Tuesday, March 17, 2009

Stained-glass Momma: A Look into the Window of a Mommy Soul

"People are like stained-glass windows. They sparkle and shine when the sun is out, but when the darkness sets in, their true beauty is revealed only if there is a light from within." —Elizabeth Kubler-Ross

My sons' preschool years consisted both of bright, blissful days and dark, difficult times. During one challenging time, I enrolled in a stained-glass workshop. After tracing a pattern on colored glass, my wrists rolled outward to snap the scored pieces. Razor-sharp edges sliced my fingers. The glass remained intact, oblivious to the scratch from the sharp, well-oiled cutter.

The broken pieces of my yet-unformed project represented my stained-glass story: the transparency of shattered dreams, the fragility of life, and how would I put together the design of my future amidst disappointment and betrayal?

Against all my hopes and spiritual beliefs, I found myself thrust into the role of solo Mom with a nursing infant and an angry, hurting preschooler. Financially ruined, I felt emotionally bankrupt. I worried, How can Kristoffer and Kyle see the beauty of God's light revealed through me?

This stained-glass momma never wished to be an ordinary piece of clear glass. Only the window of my mommy soul could provide Kristoffer and Kyle a glimpse into my spiritual passion and identity as God's creation. God's truths remained the leading and frame holding together the fragments of my life.

Coloring in God's Design from My Past

Daddy was a pagan. Mother was a regular church-going Methodist. When I was nine months old, my parents attended a Baptist evangelistic service in converted banana warehouse in Mississippi. For the first time they heard: God loves you so much. He sent his son, Jesus, to die for your wrong actions and attitudes. Your sins are forgiven. You can have new life. Trust Jesus. They asked Jesus to forgive them and our family's spiritual heritage changed.

Afterwards, a still small voice whispered to my dad, Tell others about Jesus. He resisted the strong urge to preach. Daddy packed up Mommy and his favorite toddler 'me' and moved us from the land of Dixie to Yankee territory. Daddy was sure God did not live "up north."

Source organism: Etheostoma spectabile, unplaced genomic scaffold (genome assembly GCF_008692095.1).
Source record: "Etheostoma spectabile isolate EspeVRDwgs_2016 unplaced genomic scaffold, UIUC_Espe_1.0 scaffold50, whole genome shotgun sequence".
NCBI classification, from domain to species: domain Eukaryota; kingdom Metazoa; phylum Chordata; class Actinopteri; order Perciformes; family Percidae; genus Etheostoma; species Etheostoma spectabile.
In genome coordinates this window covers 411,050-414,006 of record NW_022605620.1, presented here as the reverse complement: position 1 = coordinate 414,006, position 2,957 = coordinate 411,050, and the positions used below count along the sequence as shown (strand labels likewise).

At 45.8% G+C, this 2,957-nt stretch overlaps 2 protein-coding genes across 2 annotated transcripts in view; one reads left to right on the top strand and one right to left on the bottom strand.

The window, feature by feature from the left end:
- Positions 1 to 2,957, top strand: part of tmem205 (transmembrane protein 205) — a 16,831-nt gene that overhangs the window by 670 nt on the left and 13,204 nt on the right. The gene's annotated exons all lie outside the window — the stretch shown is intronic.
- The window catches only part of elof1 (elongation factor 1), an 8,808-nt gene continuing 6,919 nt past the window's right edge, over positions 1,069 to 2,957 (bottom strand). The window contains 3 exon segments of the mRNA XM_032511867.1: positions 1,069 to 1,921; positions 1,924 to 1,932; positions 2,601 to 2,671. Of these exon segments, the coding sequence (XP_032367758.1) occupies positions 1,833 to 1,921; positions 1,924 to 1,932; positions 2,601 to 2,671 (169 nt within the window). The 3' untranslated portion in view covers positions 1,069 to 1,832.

He discovered God lived in Indiana too and was still in hot pursuit of his heart. Daddy registered at Fort Wayne Bible College and the bishop appointed him as minister to the Woodburn Methodist Church.

As I wiggled on a church pew, Daddy passionately talked about his Lord. Not all pew sitting was enjoyable. Once Mother pinched my leg as a signal to stay still. I hollered, "Don't spinch me, Mommy!"

During my preschool years, Christ dramatically changed my Mom and Dad. The result? I loved Jesus. Often mom found me standing on a stool in the middle of the kitchen, waving my hands, and preaching.

When I was five years old, I asked my dad to baptize me in the baptistery. He said, "You don't understand what baptism means."

I replied, "Yes, I do. It means I've accepted Jesus Christ as my personal Savior and I love Jesus!" I did not get to swim in the baptismal tank, which was my strong motivation for baptism. Instead, Daddy dinged me on the head with a red rose dipped in holy water.

Over the years, I observed the hours my parents spent inhaling God's Word. As a teenager, I nicknamed my father "a space cadet for Christ." He was the only man in the neighborhood who mowed the lawn in wing tip shoes, church pants, and a button-down, collared shirt, complete with tie. Daddy held the lawn mower with one hand and waved his other hand as he preached.

Before Kristoffer and Kyle were born, my father died suddenly. My first look at him lying in the casket prompted this thought. That is not my dad. My dad is with Jesus. I felt happy for Dad, then panicked. His brain is gone and so is everything he learned about the Bible! A soft voice whispered to my heart, "That knowledge has not vanished. It's in your Bible and you can know it for yourself."

Revealing True Light in the Present

While married, I joined a Precept Bible study. The inductive study method provided the tools I needed to know how to explore God's Word for myself. Like Daddy, I now found my greatest passion was to search the pages of the Bible discovering exciting spiritual truths.

After each Precept class, I